Heritage Circuit Event: Black History Month Discussion
February 6 @ 6:00 pm - 7:30 pm
Black students have had a complicated relationship with public education in Metropolitan Phoenix. Local schools were segregated for much of the 20th century and even after desegregation, Black students faced inequitable opportunities due to hostility from prejudiced education professionals. Still, the Valley of the Sun hosts educational innovations, such as ethnic studies curriculum, dual language programs and gifted/talented programs that have attracted Black families to metropolitan Phoenix seeking greater opportunities for their children than are available in other parts of the country or globe. Black school board officials have been at the vanguard of these efforts–their energies have helped make public education more equitable for all Arizona students. This panel celebrates the contributions Black school board officials have made in our broader community through a discussion on the historical experience and policy objectives Black school board officials.
Muktar Sheikh is Social Sustainability leader that serves Arizona communities. He is an agent of change and champion of sustainable solutions. Muktar helps non-profit refugee organizations with integration, community development, strategy, project management and building community and government relations. He has Bachelor and Master degree from Arizona State University. He is committed to education, community empowerment and the fostering of a strong community initiatives and solutions. As community leader, Muktar advocated and works with local and federal government to improve educational institutions and social services for low-income communities. He is a governing board member for Balsz Elementary School District #31.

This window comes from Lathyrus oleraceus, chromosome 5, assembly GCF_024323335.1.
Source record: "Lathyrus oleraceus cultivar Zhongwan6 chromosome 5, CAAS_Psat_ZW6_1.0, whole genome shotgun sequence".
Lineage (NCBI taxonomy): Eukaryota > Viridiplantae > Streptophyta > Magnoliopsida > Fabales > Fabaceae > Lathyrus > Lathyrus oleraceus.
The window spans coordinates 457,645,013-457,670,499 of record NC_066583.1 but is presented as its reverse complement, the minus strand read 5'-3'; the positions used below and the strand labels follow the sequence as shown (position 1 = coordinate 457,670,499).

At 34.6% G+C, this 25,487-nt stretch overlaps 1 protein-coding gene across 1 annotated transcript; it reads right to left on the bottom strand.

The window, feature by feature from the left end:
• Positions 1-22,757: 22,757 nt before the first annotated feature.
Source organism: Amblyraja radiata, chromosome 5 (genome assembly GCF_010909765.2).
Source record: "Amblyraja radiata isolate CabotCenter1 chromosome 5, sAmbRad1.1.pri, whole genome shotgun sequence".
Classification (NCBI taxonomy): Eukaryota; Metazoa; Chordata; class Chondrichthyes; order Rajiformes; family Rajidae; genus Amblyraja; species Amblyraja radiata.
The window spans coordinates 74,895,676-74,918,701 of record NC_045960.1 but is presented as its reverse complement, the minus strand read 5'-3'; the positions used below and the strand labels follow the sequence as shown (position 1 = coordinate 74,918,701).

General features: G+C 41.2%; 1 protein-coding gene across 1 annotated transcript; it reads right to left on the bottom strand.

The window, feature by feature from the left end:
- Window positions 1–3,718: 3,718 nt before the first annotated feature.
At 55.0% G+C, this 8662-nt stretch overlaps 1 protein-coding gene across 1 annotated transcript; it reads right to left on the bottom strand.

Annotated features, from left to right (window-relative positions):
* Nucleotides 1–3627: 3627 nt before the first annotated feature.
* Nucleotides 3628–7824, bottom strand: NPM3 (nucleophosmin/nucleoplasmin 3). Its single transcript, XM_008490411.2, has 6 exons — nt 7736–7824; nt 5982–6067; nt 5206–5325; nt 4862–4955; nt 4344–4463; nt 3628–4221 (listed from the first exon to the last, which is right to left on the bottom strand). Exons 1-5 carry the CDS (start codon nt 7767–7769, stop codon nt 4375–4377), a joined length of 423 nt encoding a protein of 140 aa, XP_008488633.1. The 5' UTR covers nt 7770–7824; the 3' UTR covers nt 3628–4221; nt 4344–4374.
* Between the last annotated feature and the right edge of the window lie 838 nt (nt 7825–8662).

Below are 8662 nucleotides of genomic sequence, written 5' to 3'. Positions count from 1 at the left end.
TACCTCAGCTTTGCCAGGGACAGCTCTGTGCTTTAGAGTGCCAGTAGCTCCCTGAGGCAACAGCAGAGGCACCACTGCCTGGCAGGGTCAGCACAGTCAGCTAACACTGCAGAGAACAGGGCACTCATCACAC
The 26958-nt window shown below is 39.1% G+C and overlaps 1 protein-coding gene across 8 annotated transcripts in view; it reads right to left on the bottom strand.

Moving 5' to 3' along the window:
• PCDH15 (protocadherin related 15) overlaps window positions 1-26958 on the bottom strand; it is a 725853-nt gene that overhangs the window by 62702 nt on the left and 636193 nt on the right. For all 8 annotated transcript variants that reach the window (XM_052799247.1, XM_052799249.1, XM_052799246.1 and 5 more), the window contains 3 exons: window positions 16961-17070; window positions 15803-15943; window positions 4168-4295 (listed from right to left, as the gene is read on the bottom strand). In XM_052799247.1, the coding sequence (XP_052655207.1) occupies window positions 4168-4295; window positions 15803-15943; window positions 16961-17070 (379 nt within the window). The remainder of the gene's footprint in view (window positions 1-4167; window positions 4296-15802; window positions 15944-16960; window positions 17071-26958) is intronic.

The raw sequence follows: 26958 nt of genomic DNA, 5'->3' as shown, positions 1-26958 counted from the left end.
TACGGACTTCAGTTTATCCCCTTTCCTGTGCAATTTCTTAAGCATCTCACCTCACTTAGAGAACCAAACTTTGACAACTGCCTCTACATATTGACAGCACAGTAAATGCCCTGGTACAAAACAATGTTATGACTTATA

Shelley Jackson is a young South Phoenix organizer, facilitator, artist and graduate of Arizona State University with a BA in Community Advocacy and Social Policy with a minor in Dance. Her work is centered at the intersection of issue and electoral organizing with a strong lens of racial justice and a passion for empowering others to step into their power to create meaningful change in their communities. Her work currently comes to life through two main avenues. First, as the Executive Director of Instituto, an Arizona organization dedicated to building political power with low-income and communities of color through acceleration and incubation programs. Second, through her service as an elected official – a governing board member for Roosevelt School District in South Phoenix, where she grew up.
Classroom location and zoom registration distributed upon RSVP.